the government here," commented EFF attorney Shari Steele. "The
government has made some concessions, but they are not enough to make
the regulations constitutional. EFF will continue to support Professor
Bernstein as he presses on with his litigation."
According to EPIC General Counsel David Sobel, "The revised rules will
make it easier for commercial firms to export and sell encryption
products. While that is a positive development, the government will
still retain significant control over this technology, to the detriment
of efforts to create a truly secure Internet. It's time to remove the
bureaucratic requirements and permit the free exchange of encryption"
The American Civil Liberties Union (http://www.aclu.org) is the nation's
largest and oldest civil liberties organization. In its defense of the
principles of the Bill of Rights, it advocates for both free speech and
The Electronic Frontier Foundation (http://www.eff.org) is a leading
global nonprofit organization linking technical architectures with legal
frameworks to support the rights of individuals in an open society.
Founded in 1990, EFF actively encourages and challenges industry and
government to support free expression, privacy, and openness in the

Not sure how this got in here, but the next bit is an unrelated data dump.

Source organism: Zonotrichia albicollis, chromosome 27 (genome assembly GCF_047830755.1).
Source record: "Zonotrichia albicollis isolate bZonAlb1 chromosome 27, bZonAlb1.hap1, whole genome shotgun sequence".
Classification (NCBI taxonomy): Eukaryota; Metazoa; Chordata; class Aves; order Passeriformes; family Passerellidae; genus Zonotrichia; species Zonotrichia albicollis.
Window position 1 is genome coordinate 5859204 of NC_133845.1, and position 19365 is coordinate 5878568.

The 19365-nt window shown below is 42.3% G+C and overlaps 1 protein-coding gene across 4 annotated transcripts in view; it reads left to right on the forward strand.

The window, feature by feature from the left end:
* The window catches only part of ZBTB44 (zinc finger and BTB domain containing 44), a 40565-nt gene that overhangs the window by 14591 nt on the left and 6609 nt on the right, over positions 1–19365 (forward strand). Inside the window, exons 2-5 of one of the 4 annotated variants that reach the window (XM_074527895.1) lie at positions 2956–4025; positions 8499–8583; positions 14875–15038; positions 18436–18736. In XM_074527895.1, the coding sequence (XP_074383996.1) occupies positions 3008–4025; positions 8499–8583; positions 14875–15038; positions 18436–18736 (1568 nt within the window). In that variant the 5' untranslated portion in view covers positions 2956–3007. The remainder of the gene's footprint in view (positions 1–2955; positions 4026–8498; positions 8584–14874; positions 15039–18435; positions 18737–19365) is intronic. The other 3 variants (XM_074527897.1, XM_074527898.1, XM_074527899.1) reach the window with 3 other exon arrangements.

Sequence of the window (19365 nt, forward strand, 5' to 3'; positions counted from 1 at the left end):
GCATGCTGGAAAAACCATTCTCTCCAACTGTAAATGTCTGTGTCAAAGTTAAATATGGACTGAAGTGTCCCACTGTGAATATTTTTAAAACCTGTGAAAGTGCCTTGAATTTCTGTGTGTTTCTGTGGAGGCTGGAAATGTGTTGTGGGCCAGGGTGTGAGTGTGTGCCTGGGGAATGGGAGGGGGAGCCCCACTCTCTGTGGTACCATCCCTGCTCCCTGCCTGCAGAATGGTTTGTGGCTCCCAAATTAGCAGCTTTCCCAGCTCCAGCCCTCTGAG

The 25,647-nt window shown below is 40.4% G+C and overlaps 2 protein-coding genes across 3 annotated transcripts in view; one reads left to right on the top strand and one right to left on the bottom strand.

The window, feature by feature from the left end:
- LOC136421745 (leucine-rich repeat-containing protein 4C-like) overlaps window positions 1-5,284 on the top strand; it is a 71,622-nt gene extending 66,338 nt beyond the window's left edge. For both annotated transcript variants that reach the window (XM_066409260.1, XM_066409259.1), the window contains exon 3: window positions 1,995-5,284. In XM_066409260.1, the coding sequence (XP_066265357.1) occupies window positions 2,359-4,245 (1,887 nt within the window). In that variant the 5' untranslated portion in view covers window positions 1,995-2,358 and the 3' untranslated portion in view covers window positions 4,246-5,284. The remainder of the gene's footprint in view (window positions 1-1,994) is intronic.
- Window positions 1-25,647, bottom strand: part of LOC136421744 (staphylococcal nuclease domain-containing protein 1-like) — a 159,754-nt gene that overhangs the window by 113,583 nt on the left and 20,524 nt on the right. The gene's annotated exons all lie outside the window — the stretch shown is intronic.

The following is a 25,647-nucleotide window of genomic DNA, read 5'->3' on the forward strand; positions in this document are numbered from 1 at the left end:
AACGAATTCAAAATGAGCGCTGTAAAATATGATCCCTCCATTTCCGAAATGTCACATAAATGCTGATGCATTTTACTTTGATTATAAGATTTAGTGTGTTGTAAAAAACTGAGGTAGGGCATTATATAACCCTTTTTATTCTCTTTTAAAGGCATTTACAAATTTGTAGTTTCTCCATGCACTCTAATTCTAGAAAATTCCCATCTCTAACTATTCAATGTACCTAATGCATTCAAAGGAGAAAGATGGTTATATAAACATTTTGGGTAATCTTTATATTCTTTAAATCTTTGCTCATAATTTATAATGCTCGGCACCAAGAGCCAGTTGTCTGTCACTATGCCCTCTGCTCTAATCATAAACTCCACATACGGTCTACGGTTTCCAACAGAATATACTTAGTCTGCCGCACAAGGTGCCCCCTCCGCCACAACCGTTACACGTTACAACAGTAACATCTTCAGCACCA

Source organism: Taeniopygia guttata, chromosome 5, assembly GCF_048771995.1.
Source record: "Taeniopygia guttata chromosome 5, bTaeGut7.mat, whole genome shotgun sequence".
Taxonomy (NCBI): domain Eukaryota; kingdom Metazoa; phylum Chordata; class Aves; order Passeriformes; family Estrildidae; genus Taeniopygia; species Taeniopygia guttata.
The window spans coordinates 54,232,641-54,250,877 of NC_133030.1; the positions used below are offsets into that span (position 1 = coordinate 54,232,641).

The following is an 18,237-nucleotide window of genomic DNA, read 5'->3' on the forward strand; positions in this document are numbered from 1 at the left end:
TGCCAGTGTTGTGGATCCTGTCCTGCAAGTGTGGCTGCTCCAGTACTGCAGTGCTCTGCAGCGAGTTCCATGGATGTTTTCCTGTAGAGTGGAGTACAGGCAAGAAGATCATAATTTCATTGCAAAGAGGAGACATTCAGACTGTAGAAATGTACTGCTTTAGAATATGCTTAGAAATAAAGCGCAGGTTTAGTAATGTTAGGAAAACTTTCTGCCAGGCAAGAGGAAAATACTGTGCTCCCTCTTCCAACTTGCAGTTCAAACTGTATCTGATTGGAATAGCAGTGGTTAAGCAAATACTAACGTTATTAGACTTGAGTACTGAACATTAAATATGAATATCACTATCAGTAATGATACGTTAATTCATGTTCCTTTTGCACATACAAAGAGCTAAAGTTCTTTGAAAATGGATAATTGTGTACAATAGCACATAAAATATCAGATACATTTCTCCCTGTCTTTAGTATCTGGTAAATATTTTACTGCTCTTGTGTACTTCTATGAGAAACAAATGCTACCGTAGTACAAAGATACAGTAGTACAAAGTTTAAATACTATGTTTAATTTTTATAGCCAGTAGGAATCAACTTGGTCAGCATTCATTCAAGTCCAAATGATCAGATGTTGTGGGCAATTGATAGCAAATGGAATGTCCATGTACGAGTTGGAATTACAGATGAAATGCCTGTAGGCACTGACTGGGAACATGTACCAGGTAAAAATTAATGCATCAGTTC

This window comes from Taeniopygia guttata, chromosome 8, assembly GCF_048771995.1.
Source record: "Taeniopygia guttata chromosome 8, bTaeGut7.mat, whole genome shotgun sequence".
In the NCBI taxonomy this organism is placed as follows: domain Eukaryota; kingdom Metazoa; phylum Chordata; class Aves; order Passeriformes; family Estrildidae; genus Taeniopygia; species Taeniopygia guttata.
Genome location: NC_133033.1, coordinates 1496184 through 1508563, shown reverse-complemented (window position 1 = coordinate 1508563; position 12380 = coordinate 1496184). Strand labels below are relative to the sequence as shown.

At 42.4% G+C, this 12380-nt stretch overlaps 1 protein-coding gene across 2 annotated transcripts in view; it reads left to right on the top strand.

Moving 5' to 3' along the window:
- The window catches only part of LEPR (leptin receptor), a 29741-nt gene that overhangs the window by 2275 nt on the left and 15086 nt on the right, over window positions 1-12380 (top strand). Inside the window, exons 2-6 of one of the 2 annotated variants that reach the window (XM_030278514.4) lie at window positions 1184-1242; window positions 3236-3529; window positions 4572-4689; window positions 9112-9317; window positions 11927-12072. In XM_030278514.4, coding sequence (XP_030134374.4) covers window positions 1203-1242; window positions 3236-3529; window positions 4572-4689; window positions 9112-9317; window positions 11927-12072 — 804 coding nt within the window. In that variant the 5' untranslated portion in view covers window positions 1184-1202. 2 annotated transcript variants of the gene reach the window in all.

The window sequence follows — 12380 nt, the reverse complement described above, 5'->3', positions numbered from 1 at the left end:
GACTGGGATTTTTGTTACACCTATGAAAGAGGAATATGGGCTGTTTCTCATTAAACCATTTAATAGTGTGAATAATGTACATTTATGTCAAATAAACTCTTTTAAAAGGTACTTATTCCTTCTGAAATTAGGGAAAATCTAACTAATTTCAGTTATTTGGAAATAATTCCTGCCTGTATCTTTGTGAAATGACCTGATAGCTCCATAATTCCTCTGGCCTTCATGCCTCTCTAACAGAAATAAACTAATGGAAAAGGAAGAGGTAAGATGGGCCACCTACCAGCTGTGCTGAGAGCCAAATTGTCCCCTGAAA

information society. EFF maintains one of the most-linked-to Web sites
in the world.
The Electronic Privacy Information Center (http://www.epic.org) is a
non-profit research and advocacy organization based in Washington, DC.
It was established in 1994 to focus public attention on emerging civil
liberties issues and to protect privacy, the First Amendment, and
constitutional values in emerging communications media.
A copy of the latest encryption regulations can be found at:
For more information about the Bernstein case, check out
David Sobel, General Counsel, EPIC
email@example.com +1 202 544 9240
Barry Steinhardt, Associate Director, ACLU
firstname.lastname@example.org +1 212 549 2508
Cindy Cohn, Prof. Bernstein's attorney
email@example.com +1 650 341 2585
Shari Steele, Dir. of Legal Services, EFF
firstname.lastname@example.org +1 301 283 2773